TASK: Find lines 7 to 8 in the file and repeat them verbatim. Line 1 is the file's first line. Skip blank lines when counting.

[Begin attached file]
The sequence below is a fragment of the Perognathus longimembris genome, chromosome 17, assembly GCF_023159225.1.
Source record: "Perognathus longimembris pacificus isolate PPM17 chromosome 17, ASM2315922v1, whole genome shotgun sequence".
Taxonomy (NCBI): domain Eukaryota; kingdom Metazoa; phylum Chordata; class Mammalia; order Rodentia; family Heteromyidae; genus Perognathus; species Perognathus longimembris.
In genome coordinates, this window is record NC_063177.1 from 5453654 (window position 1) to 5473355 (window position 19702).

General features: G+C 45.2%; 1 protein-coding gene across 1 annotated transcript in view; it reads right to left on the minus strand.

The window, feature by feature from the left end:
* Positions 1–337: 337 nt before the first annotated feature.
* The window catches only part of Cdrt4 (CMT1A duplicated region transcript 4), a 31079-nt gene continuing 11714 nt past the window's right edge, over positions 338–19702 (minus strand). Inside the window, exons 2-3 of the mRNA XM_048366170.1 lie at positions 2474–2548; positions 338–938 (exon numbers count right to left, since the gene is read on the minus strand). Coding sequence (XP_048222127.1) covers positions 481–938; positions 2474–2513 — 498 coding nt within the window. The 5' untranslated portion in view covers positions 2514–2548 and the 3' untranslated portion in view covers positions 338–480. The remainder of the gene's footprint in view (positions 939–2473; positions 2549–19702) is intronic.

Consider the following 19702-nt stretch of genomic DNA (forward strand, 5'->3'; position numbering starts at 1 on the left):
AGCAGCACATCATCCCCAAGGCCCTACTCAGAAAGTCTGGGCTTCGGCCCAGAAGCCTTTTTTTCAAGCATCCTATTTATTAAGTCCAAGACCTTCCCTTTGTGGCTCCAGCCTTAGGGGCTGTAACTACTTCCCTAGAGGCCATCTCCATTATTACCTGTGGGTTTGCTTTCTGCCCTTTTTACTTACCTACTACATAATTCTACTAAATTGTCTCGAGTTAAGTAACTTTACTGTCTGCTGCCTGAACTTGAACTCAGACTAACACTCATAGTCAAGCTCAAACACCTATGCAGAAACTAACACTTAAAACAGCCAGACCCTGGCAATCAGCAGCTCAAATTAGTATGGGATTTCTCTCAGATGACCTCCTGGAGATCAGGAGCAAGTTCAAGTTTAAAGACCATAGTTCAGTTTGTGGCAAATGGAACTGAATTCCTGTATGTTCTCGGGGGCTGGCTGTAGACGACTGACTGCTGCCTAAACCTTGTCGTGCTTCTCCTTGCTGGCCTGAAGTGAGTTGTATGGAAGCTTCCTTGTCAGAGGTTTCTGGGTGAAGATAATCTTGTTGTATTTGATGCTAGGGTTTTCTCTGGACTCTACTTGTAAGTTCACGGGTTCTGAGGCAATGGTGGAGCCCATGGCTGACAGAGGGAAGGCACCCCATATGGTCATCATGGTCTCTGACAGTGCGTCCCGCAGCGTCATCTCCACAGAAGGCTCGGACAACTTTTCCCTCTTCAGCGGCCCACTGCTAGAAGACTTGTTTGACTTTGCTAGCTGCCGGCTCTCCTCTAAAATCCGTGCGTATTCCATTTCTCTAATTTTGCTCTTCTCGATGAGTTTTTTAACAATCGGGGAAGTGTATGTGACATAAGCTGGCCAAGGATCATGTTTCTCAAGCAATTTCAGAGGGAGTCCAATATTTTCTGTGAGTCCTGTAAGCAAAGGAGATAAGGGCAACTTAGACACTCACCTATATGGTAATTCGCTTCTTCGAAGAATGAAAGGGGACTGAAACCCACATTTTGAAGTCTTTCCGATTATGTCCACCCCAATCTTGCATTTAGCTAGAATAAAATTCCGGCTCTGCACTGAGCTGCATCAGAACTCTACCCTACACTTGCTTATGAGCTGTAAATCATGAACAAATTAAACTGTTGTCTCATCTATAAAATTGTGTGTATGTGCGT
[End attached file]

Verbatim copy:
* Positions 1–337: 337 nt before the first annotated feature.
* The window catches only part of Cdrt4 (CMT1A duplicated region transcript 4), a 31079-nt gene continuing 11714 nt past the window's right edge, over positions 338–19702 (minus strand). Inside the window, exons 2-3 of the mRNA XM_048366170.1 lie at positions 2474–2548; positions 338–938 (exon numbers count right to left, since the gene is read on the minus strand). Coding sequence (XP_048222127.1) covers positions 481–938; positions 2474–2513 — 498 coding nt within the window. The 5' untranslated portion in view covers positions 2514–2548 and the 3' untranslated portion in view covers positions 338–480. The remainder of the gene's footprint in view (positions 939–2473; positions 2549–19702) is intronic.